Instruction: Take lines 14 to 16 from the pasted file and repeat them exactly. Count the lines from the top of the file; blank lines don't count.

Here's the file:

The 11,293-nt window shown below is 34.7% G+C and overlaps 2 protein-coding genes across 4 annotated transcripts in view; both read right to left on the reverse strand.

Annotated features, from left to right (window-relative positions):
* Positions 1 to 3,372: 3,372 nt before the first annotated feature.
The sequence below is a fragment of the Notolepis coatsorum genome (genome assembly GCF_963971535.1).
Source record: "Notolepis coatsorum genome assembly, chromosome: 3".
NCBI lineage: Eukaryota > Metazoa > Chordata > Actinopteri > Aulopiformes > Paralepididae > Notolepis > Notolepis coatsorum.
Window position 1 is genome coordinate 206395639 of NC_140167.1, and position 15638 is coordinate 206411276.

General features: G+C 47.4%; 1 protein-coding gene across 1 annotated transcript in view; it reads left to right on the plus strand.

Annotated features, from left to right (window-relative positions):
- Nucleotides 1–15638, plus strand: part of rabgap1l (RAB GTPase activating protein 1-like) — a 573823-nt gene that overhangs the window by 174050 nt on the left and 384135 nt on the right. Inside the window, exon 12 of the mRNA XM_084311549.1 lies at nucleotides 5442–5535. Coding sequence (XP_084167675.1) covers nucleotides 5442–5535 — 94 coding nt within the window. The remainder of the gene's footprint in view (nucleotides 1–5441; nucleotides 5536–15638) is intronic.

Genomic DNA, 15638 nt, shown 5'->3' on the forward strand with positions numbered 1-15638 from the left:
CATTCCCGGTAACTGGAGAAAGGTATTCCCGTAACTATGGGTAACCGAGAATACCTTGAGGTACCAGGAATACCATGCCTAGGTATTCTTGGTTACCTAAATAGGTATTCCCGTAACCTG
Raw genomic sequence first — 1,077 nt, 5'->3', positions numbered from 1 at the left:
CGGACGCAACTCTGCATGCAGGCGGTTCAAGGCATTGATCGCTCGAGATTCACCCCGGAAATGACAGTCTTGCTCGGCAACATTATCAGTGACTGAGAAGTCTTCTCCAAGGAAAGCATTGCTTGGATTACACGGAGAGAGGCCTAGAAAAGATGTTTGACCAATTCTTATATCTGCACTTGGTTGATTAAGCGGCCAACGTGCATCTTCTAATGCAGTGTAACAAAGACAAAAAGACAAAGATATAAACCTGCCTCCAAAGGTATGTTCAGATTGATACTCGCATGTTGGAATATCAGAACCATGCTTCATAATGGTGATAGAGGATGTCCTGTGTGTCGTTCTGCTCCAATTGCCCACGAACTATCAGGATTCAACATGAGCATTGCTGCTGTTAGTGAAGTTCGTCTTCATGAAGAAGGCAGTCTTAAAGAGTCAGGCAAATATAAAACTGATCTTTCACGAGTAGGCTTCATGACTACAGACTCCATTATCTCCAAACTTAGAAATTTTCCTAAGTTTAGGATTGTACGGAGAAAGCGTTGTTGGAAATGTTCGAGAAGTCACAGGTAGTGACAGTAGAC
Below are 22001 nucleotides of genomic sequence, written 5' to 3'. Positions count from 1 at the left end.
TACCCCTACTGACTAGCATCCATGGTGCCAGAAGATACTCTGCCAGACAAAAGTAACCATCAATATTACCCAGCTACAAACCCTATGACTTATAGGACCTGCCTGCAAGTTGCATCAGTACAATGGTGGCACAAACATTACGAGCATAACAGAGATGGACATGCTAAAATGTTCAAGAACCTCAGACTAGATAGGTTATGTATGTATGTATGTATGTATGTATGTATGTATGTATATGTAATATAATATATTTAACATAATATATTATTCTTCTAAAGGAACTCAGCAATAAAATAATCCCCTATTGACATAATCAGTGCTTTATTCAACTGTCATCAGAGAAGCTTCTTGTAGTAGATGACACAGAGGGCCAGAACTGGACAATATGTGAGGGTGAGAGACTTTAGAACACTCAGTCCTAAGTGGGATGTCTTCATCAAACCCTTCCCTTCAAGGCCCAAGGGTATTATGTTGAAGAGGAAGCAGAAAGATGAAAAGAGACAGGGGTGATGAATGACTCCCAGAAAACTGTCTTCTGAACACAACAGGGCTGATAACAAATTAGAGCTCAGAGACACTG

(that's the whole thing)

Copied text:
CGGACGCAACTCTGCATGCAGGCGGTTCAAGGCATTGATCGCTCGAGATTCACCCCGGAAATGACAGTCTTGCTCGGCAACATTATCAGTGACTGAGAAGTCTTCTCCAAGGAAAGCATTGCTTGGATTACACGGAGAGAGGCCTAGAAAAGATGTTTGACCAATTCTTATATCTGCACTTGGTTGATTAAGCGGCCAACGTGCATCTTCTAATGCAGTGTAACAAAGACAAAAAGACAAAGATATAAACCTGCCTCCAAAGGTATGTTCAGATTGATACTCGCATGTTGGAATATCAGAACCATGCTTCATAATGGTGATAGAGGATGTCCTGTGTGTCGTTCTGCTCCAATTGCCCACGAACTATCAGGATTCAACATGAGCATTGCTGCTGTTAGTGAAGTTCGTCTTCATGAAGAAGGCAGTCTTAAAGAGTCAGGCAAATATAAAACTGATCTTTCACGAGTAGGCTTCATGACTACAGACTCCATTATCTCCAAACTTAGAAATTTTCCTAAGTTTAGGATTGTACGGAGAAAGCGTTGTTGGAAATGTTCGAGAAGTCACAGGTAGTGACAGTAGAC
Below are 22001 nucleotides of genomic sequence, written 5' to 3'. Positions count from 1 at the left end.
TACCCCTACTGACTAGCATCCATGGTGCCAGAAGATACTCTGCCAGACAAAAGTAACCATCAATATTACCCAGCTACAAACCCTATGACTTATAGGACCTGCCTGCAAGTTGCATCAGTACAATGGTGGCACAAACATTACGAGCATAACAGAGATGGACATGCTAAAATGTTCAAGAACCTCAGACTAGATAGGTTATGTATGTATGTATGTATGTATGTATGTATGTATGTATATGTAATATAATATATTTAACATAATATATTATTCTTCTAAAGGAACTCAGCAATAAAATAATCCCCTATTGACATAATCAGTGCTTTATTCAACTGTCATCAGAGAAGCTTCTTGTAGTAGATGACACAGAGGGCCAGAACTGGACAATATGTGAGGGTGAGAGACTTTAGAACACTCAGTCCTAAGTGGGATGTCTTCATCAAACCCTTCCCTTCAAGGCCCAAGGGTATTATGTTGAAGAGGAAGCAGAAAGATGAAAAGAGACAGGGGTGATGAATGACTCCCAGAAAACTGTCTTCTGAACACAACAGGGCTGATAACAAATTAGAGCTCAGAGACACTG